Bad Vibes!

A thorough exploration in a magazine article of such a pervasive and complex topic as vibration control in audio systems is next to impossible; vibration and sound are so intimately bonded that it would be very easy to extend this discussion to just about any area of interest in audio. My intention here is simply to lay a foundation for understanding the basic mechanical forces affecting our quest for improved sonic fidelity, and in the process provide the tools for anyone to achieve good, practical vibration control in his or her system.

The plethora of vibration-control products on the market, ranging from the highly effective to some bordering on voodoo, is testament not only to the significant impact "bad vibes" have on our sound systems, but also to the importance of educating ourselves. An informed consumer can make a genuine contribution in the fight against mechanical resonances, while saving time and money over the long term. Knowledge can also help one avoid falling prey to the "tweak-of-the-month" mentality characterized by mistaking tonal manipulation for improved resolution.

Room acoustics, an obvious extension of this issue, will not be covered here. I have, however, examined two products in a related review: the Vibraplane distributed by Sounds of Silence, and Townshend Audio's Seismic Sink. Both use air as the isolation element in a pneumatic suspension, and represent what I believe to be a superior method for minimizing the impact of external vibrations on sound quality. Before we jump directly to the vibration issue, I'd like to take a brief look at a few reasons why an in-depth discussion of this issue is timely and worthwhile.

Shakin' All Over
Wrestling with vibration has been a cornerstone of our hobby for years. Its obvious impact on transducing components like turntables and speakers evolved into a recognition of the need to address both gross and subtle resonances throughout a stereo system. Many of the techniques and tweaks employed to meet this demand were spawned through trial and error. Some are very effective when properly applied, and are supported by sound, logical theories. Certain other products can work quite well when used appropriately, despite being accompanied by "white papers" or explanations for their effects that are at odds with both common sense and the laws of physics. The audiophile, left adrift on a sea of half-truths dressed in plausible, appealing concepts, can easily stray off course to land in the limbo of compulsive tweaking---boosting a midrange detail here or bass focus there---while often missing the opportunity for more substantial progress.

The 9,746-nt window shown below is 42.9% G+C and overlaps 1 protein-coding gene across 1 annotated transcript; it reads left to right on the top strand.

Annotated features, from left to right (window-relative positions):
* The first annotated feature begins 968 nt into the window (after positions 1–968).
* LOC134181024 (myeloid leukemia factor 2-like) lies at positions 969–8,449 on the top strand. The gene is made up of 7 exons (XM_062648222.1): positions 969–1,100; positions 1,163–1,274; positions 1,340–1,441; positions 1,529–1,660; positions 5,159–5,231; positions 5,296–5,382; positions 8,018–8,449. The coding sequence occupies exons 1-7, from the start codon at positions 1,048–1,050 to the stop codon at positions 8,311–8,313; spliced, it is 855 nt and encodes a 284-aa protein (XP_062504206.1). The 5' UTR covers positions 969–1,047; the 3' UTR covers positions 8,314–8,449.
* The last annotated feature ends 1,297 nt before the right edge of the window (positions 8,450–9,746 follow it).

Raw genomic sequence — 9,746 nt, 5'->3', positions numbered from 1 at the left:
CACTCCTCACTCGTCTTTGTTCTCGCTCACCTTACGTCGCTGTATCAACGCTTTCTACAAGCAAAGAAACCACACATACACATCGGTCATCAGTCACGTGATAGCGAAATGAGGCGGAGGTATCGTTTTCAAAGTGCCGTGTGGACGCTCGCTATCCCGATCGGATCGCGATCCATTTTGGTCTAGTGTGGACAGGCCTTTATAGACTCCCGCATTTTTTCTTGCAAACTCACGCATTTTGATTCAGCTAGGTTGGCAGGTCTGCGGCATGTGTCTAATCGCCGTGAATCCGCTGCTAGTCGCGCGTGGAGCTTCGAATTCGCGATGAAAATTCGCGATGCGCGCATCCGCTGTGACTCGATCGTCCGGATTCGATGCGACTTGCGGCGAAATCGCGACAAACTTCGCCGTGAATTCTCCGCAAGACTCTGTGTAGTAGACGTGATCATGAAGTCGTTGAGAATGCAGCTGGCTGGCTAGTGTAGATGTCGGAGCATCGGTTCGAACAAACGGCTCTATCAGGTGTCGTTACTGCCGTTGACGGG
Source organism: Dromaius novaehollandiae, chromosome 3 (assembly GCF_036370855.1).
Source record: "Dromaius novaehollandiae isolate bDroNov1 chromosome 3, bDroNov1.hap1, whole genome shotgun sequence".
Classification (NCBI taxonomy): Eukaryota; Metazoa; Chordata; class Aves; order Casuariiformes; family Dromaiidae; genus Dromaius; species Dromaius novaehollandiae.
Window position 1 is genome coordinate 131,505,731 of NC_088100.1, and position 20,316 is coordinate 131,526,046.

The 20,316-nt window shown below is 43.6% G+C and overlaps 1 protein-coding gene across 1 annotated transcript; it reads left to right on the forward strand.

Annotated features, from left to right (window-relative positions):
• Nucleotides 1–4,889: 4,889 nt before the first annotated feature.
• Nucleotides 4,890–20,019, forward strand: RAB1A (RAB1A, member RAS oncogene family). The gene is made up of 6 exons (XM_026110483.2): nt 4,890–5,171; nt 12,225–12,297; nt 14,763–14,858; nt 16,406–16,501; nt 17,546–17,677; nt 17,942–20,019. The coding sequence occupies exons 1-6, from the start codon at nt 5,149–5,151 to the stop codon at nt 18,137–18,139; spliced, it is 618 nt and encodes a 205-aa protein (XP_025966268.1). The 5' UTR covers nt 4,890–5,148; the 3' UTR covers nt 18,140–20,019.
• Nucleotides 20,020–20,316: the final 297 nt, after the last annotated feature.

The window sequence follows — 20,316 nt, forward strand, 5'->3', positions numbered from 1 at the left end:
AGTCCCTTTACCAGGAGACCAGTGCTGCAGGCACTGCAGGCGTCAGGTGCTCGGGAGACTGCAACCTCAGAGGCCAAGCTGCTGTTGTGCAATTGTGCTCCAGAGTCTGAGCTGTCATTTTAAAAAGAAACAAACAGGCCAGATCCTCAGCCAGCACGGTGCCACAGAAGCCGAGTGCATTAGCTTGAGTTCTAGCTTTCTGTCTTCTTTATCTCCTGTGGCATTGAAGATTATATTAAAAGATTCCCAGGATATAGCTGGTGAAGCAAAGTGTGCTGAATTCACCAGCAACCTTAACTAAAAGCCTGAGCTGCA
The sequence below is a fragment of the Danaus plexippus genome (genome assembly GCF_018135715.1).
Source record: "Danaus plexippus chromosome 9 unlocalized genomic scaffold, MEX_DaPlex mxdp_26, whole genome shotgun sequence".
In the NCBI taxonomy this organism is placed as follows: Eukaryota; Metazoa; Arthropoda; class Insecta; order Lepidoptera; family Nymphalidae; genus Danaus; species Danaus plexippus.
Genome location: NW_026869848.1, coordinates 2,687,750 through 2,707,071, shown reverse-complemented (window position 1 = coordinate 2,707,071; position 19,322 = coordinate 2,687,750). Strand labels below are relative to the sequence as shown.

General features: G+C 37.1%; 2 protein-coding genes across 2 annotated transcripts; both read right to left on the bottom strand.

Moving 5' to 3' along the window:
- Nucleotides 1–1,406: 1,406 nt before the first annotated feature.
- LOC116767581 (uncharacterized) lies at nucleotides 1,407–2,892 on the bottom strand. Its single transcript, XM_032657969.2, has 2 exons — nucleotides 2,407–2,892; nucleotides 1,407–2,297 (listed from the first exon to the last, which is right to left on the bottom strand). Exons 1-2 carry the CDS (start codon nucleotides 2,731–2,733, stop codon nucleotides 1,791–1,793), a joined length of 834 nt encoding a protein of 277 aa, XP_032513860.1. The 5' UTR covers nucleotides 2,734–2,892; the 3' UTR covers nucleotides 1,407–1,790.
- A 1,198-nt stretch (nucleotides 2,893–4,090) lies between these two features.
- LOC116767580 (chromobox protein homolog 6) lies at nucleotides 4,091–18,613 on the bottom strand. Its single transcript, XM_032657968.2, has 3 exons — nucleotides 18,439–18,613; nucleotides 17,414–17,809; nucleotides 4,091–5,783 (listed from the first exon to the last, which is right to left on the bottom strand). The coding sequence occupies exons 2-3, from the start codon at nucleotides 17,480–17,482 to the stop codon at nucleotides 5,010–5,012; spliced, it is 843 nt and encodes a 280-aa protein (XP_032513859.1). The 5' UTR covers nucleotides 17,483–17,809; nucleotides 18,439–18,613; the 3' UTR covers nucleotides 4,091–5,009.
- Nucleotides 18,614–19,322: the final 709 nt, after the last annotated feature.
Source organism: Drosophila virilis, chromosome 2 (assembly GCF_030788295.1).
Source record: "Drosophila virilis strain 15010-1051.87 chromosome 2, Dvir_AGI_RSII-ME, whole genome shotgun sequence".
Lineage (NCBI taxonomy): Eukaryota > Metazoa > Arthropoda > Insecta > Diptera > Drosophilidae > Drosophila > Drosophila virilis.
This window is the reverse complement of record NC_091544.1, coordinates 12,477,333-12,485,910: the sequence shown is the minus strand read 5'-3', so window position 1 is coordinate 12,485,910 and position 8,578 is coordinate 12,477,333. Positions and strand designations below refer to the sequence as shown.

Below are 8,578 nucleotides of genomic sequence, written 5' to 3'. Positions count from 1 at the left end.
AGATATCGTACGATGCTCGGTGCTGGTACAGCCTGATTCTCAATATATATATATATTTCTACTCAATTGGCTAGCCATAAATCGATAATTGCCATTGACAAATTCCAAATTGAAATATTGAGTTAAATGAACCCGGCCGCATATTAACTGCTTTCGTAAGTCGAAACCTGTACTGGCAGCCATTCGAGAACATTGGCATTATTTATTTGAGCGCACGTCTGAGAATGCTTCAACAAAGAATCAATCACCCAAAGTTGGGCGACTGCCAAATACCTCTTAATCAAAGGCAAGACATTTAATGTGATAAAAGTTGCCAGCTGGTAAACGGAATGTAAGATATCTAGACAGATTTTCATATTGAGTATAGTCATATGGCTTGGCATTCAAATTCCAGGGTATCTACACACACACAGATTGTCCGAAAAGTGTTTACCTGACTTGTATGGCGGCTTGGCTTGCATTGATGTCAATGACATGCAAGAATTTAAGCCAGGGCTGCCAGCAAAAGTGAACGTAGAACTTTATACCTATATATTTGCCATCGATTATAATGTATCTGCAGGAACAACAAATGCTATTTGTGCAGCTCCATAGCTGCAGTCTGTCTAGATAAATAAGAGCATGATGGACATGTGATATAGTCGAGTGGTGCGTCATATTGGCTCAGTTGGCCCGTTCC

Such experiences can lead to disillusionment; those so affected may then lump the more effective anti-vibe products or methods (and possibly other high-end pursuits) together with the dubious, and toss the baby out with the bath water. If nothing else, I hope that this article will provide a road map around the hype so that consumers will be more confident in their own decisions when developing strategies best suited for their own systems and budgets.

Something else that has increased interest in vibration is the realization that control of phase distortion---improved time-domain performance---and the need to better understand its relationship to energy storage in the form of electrical or mechanical resonances in components, is necessary to push the edge of the performance envelope.

These investigations have led to a growing awareness of the potential impact of "spectral contamination distortion" (Footnote 1) as an aid in helping us better correlate what we can measure with what we hear. Much study remains to be done before accurate relationships can be drawn between specific spectral contamination measurements and subjective experience, but the possibilities are fascinating. I hope to examine this issue in more detail in a future article.

Footnote 1: Spectral contamination distortion refers to a distortion process present in any real-world system as it processes a complex signal such as music. It occurs as ultrasonic harmonics due to undamped high-frequency resonances stimulating a broad band of low-level, intermodulation distortion byproducts in the presence of a multitone signal. Originating influences can range from a 50kHz cartridge resonance or the effects of RFI/EMI to a wide range of digital artifacts. This mechanism may be partly responsible for midrange and treble glare and harshness heard in components that otherwise measure well with traditional techniques. Peter W. Mitchell discussed this topic in his "Ground Floor" article in the December 1994 Stereophile, pp.102-103. Interested readers will also find an excellent article in "Spectral Contamination Measurement," by Gary Sokolich and the late Deane Jensen, pre-print #2725, the 85th AES convention, 1988.